India’s Sidharth Rawat, who is ranked 438 in the world, had said that he could sustain on his savings till September or October. “After that, I’ll be struggling,” he said.


Among the Grand Slams, Wimbledon has been cancelled, while the French Open has been postponed till September 20.

Olympic sports are divided into five categories, and each international federation receives money from the International Olympic Committee (IOC) depending on their audience and size, with those in top-most bracket receiving around $40 million and the lowest getting $7 million. With the postponement of the Games, the IOC is likely to freeze these payments. This, in turn, is set to affect the ecosystem of several sports in India.

“It (the financial slump) will hit us. The question is how big will it hit us,” International Hockey Federation (FIH) CEO Theiry Weil said.

Top Indian athletes across sports are unlikely to be hit financially, with the Sports Ministry having promised that their out-of-pocket allowances, monthly stipends and their training-and-competition expenditure will not be hit. However, spending will be cut on infrastructure projects.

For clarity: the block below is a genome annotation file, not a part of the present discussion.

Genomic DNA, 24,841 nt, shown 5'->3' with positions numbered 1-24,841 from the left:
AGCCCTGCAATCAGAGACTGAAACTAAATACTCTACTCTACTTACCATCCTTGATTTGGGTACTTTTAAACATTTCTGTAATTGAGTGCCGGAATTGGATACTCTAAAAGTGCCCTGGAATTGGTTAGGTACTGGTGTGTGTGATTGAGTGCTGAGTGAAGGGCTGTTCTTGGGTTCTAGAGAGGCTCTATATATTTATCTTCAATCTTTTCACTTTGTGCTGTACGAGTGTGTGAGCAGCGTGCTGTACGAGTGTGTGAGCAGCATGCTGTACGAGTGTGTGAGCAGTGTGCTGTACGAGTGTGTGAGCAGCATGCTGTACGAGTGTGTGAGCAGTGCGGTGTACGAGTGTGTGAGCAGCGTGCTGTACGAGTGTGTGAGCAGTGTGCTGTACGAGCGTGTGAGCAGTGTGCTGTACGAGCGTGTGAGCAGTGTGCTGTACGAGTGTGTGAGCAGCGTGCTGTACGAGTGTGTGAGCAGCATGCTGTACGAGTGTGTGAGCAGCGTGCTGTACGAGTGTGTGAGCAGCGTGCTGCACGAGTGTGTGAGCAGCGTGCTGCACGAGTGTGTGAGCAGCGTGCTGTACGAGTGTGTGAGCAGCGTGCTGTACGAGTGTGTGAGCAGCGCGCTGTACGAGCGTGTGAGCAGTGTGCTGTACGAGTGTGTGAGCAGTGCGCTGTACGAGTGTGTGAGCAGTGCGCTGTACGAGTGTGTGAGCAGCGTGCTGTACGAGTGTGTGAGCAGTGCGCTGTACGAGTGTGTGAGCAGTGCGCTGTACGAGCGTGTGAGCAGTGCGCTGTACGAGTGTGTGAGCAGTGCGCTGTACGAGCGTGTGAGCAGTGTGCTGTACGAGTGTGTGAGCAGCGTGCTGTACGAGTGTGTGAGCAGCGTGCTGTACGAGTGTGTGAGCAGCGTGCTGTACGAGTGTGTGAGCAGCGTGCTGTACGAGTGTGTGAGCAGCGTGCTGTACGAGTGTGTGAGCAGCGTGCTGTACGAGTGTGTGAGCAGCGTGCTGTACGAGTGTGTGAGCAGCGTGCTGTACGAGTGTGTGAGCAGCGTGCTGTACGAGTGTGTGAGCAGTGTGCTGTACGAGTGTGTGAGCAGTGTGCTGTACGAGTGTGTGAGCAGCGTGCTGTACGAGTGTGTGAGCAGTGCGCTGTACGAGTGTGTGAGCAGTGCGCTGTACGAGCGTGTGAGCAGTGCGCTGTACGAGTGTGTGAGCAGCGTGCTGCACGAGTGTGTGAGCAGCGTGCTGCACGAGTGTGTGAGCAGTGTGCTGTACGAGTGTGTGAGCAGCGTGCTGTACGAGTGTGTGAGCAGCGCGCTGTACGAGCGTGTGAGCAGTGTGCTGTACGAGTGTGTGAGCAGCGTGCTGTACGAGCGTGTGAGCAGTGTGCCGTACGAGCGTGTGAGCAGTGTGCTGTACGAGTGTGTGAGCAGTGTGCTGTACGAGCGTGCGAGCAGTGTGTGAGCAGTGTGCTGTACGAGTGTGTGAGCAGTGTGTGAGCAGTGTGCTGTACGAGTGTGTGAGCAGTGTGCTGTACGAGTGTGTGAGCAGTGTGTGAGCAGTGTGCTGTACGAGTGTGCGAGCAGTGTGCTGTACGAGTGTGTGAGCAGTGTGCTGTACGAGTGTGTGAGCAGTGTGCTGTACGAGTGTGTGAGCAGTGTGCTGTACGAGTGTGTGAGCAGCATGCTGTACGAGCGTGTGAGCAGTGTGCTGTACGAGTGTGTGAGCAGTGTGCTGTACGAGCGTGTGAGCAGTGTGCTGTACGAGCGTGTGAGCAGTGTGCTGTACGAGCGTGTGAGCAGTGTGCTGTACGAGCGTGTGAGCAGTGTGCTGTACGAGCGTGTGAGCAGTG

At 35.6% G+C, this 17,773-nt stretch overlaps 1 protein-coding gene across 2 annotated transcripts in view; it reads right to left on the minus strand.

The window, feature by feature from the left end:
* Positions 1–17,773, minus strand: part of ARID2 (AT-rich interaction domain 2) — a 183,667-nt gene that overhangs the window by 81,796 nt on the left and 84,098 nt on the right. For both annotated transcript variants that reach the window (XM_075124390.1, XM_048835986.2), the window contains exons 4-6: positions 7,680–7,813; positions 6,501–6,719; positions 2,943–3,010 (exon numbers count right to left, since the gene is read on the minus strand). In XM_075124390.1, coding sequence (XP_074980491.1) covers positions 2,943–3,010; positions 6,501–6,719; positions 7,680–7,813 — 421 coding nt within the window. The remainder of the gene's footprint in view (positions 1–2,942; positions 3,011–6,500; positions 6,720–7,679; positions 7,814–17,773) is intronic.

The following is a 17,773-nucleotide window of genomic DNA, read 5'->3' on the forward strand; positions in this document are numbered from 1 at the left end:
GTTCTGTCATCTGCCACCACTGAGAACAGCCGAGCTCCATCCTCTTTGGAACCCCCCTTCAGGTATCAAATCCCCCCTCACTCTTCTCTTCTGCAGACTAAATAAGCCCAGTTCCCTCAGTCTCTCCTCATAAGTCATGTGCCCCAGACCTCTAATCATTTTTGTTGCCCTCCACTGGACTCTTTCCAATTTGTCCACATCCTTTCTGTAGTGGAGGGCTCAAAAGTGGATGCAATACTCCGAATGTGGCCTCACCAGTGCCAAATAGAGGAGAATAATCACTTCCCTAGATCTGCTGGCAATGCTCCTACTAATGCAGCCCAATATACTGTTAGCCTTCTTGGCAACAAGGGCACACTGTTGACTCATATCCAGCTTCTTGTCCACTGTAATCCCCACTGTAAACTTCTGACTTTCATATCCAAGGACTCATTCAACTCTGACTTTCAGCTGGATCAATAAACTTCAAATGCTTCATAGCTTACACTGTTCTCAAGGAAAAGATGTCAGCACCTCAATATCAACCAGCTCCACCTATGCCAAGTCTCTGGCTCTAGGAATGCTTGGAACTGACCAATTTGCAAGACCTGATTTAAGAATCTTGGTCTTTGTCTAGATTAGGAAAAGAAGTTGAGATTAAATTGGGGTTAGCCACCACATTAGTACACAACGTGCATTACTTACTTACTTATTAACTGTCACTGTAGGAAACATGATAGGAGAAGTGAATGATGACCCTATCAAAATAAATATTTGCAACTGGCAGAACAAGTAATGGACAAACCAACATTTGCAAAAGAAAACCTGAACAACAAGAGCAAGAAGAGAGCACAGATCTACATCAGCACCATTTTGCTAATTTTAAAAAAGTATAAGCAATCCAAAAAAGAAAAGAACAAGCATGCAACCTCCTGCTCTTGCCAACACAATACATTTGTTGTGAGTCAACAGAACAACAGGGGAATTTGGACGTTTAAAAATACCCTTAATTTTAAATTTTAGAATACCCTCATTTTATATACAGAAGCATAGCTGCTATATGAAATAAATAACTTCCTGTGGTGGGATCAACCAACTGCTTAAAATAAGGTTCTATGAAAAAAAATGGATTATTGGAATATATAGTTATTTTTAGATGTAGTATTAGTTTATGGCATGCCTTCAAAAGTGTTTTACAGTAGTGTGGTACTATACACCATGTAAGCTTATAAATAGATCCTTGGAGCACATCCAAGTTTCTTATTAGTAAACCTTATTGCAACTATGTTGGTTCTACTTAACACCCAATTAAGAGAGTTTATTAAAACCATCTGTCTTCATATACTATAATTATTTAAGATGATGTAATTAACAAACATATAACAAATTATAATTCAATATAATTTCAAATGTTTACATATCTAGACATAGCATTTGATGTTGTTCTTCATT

“We will have to live with the threat of the coronavirus,” said Desai from Deloitte, and warned that sports might never return fully to the way it was before 2020.

The first step towards initiating a return to normal will be for the respective sporting bodies to sit with the government and chart out their road maps, Desai said. He said there were two ways in which the return to normalcy will play out. The first is that fans are allowed back and that social distancing norms are maintained in stadiums.

Medical experts have said the plan to do ‘mass testing’ of players and officials on the sidelines of tournaments is impractical at this stage and therefore so is a return to sports.

The other is that sports be held in empty stadiums for the foreseeable future, with a focus on improving the viewing experience for the fan. “More analysis which appears on the screen, using Artificial Intelligence to customise fans’ experience are some of the changes we could see in broadcasting,” he said.